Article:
I’m republishing this post from a year ago for my new readers. A huge thank you for you who have liked and commented and followed this blog. You are the best!
As far as Donna is concerned, the best part of any road trip is the snacks. Munching makes miles move. Especially on Palawan buses, if my taste buds and tummy are happy, my twisted spine doesn’t complain so much from sitting crammed sideways on too-close-together seats. Discovery is the fun part. What can I get to eat here, at this stop? Well, if you were traveling with us on the road heading down the eastern coast of our island, one of our stops would be the tiny town of Abo-Abo. This is where the bus turns from the main north-south highway, and starts heading across the island to the other coast. And the people are waiting for you. This guy has a whole tub of goodies. We like the garlic peanuts. They contain all the best ingredients – peanuts (that’s protein, right?), garlic (lots), salt (lots) and grease (again lots). Yum. He also has some boiled peanuts, cashews, banana chips and hard-boiled eggs.
And what road trip wouldn’t be complete without fresh crabs? Pick some up here, and carry them the rest of the way home. Just caught this morning, and still wiggling. Your seatmate on the bus won’t mind. Go ahead, get a few.
I passed up the crabs.
When it was time for our return trip, the bus was scheduled to leave at 5 am, so the afternoon before, I headed out to scout for some kind of bread product to pack for our breakfast. I went from little store to little store in the little town of Sikud. I have to tell you, Sikud is not the Consumer Capital of the World. In other words, they ain’t got much there. But then I finally found it. Can you see what the wrapper says? How could I pass it up? This bread was machine sliced.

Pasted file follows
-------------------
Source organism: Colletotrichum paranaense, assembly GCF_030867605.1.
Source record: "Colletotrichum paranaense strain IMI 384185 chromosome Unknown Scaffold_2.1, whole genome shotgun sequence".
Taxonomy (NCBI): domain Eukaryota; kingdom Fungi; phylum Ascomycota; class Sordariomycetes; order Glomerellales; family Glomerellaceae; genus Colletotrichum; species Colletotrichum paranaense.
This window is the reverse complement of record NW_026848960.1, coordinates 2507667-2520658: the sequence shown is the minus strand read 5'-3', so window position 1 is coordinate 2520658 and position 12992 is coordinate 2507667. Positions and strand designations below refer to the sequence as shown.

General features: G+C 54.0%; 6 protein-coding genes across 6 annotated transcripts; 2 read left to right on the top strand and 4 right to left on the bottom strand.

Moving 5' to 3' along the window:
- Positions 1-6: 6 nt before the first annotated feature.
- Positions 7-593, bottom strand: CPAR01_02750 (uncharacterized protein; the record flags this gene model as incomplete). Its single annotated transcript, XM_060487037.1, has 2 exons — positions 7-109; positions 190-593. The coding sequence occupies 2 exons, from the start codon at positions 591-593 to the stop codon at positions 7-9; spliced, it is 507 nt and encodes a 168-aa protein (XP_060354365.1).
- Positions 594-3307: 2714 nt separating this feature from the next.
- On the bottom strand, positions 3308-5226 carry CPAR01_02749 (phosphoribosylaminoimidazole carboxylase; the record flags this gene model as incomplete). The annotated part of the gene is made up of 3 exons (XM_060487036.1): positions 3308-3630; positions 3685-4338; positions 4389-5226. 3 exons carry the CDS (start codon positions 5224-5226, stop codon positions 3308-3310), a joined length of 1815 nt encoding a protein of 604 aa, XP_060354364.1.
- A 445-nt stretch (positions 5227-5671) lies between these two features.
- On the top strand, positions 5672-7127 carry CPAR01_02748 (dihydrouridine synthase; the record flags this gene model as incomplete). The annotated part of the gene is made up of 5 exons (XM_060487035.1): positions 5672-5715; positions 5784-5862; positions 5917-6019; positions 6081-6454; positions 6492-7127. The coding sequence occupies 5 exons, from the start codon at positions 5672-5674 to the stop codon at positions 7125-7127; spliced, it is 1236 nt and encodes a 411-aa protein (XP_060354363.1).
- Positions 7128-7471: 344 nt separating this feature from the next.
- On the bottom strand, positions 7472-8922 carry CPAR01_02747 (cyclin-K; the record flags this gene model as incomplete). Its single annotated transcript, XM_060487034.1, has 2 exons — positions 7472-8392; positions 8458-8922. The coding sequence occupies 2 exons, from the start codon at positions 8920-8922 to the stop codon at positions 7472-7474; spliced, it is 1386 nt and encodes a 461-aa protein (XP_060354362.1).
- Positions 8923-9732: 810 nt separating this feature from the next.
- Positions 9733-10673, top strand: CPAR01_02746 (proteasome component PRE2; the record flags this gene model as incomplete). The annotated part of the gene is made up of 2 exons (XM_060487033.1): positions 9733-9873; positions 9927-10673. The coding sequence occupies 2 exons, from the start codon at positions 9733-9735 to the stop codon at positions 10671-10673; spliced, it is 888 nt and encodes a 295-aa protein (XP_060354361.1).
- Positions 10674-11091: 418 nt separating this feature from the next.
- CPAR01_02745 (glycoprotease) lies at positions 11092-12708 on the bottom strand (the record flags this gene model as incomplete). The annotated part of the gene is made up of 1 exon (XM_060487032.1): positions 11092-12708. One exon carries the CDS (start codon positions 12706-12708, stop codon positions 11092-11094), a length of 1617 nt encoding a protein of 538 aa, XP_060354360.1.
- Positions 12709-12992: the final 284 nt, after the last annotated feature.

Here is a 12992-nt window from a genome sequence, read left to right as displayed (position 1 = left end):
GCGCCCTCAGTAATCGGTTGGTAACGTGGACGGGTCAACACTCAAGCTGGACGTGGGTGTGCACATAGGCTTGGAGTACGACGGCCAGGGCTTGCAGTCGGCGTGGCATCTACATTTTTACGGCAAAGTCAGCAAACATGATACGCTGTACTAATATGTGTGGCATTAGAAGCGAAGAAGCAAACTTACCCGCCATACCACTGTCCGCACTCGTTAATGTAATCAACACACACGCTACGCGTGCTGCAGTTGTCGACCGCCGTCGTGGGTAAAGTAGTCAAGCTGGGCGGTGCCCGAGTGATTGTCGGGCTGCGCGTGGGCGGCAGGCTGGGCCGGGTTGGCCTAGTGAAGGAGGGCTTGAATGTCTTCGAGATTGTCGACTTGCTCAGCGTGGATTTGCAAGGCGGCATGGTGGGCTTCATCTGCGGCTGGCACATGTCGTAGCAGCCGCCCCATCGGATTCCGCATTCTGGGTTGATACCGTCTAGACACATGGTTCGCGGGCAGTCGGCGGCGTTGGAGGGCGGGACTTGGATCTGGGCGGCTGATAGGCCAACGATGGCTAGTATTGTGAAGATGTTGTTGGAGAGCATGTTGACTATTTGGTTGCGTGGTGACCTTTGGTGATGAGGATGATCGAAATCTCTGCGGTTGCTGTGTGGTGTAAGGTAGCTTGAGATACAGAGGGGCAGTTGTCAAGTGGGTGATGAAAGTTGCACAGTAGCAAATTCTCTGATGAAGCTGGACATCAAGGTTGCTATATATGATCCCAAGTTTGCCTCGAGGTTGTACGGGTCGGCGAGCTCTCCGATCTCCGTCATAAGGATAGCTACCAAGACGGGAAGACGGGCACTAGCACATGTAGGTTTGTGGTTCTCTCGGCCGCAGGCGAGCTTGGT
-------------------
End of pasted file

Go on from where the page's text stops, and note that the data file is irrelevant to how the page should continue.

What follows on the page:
But I think my favorite spot on this particular road trip was the gas station in the town of Narra. And I didn’t even buy food there. I just made a run to their CR, or Comfort Room, the nice Philippine euphemism for bathroom. And I saw a cat or two. Then I saw another one. When I stopped to pet them, the proprietors of the gas station saw me enjoying their cats, so they gave a call, and a whole bunch more cats came running. They told me they had thirteen cats! By the food and water dishes in evidence, they were obviously loved and cared for. And the cats were tame and friendly, which is unusual in this country where a lot of people have cats for their utility (catching mice and rats) but don’t really like them, or treat them as pets, the way Westerners do. This gas station wins the Cat Lovers Award for Palawan.